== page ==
Back in the day… 1991 Eli Bonerz and Adam Silverman opened the X-LARGE Store in Los Angeles. Vermont street to be exact, a spot not too far away from the center of Hollywood. The X-LARGE store was a place that absorbed the scene around them, mix of skateboarding, rave, hiphop, jazz funk, club scene, trends vintage and new, in a time while rock/hiphop crossover bands put a spotlight on L.A. And we can’t talk about the early days without Mike Diamond of the Beastie Boys. Mike D. was a huge influence on the unique concept that became X-LARGE.
The X-LARGE store had it all, from Ben Davis to Carhartt, to vintage Adidas and Puma sneakers, along with their own original line of clothing. Work wear clothing and vintage sneaks weren’t items you’d find in one store. “Ben Davis and sneakers… those were the two main elements that didn’t really necessarily fit together. You have to buy your sneakers at swap meets, your Ben Davis at the surplus store.” – Eli Bonerz
They marketed this combo as their unique fashion style as opposed just every day wear. And before you knew it, X-LARGE became a ‘look’, the beginnings of Street wear in L.A. Street wear was/is that ‘look’, music, fashion, friends... a part of the ‘scene’.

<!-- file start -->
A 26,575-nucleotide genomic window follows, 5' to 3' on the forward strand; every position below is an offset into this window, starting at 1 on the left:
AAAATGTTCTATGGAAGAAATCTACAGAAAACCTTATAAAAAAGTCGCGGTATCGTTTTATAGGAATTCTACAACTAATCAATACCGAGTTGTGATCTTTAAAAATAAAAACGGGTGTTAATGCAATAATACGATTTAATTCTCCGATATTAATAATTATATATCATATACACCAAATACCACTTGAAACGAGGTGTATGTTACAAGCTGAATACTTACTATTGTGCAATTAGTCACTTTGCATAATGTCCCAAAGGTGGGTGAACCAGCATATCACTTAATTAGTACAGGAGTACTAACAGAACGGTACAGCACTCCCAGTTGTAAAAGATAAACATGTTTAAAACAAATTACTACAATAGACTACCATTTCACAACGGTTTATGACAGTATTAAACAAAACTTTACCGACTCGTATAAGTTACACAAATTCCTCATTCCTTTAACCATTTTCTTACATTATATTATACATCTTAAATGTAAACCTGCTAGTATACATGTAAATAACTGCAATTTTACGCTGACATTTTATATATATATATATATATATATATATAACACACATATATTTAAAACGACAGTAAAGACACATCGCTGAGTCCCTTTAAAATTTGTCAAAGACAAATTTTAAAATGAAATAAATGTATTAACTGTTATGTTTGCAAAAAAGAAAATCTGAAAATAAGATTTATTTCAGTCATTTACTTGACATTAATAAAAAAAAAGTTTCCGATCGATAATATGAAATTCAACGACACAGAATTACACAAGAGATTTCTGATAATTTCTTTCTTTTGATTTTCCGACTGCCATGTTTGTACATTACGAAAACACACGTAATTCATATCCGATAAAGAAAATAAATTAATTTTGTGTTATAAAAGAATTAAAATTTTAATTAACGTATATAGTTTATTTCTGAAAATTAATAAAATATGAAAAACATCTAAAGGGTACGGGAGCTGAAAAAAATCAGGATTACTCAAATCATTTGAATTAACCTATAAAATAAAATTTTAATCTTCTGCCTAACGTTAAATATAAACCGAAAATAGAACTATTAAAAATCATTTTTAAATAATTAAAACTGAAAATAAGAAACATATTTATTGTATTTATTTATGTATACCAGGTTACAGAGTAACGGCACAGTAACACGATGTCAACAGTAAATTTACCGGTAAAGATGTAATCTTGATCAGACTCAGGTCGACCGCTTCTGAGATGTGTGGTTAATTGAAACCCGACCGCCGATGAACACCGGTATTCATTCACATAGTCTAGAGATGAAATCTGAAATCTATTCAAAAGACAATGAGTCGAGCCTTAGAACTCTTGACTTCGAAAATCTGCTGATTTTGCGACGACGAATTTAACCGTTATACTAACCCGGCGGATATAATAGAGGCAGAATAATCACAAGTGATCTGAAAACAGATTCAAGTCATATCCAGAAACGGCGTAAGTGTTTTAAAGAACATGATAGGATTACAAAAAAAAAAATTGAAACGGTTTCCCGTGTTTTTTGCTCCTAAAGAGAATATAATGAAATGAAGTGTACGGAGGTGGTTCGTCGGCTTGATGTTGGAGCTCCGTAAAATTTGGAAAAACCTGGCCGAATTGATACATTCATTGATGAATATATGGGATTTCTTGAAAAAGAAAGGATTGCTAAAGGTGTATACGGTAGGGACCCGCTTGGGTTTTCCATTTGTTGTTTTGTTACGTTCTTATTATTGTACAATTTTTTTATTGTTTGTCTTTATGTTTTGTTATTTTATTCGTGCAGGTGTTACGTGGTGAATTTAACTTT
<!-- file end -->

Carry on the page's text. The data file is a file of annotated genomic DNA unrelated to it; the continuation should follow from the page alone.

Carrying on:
X-LARGE actually started with T-shirts because they were the easiest to make, and to this day stands as the most iconic item, the original gorilla tee. They made caps as well and continued to make their own work wear shirts, but instead of polyester, they used cotton. The boys had it all figured out by making it all about having fun and had creative ways to sell their collections. They mailed out catalogs sometimes with fun comic book-like graphics, campy covers and idiosyncratic photo shoots showcasing their latest collections. The number to call was 1-800-XLARGE1, not only toll free, but convenient, and all you needed was a credit card to order. Unfortunately, the catalogs were discontinued in 1997 when the internet took over. “Save the trees, use the internet” Now catalogs were accessed online.
X-LARGE lives on, influencing new generations of street wear with the iconic OG gorilla.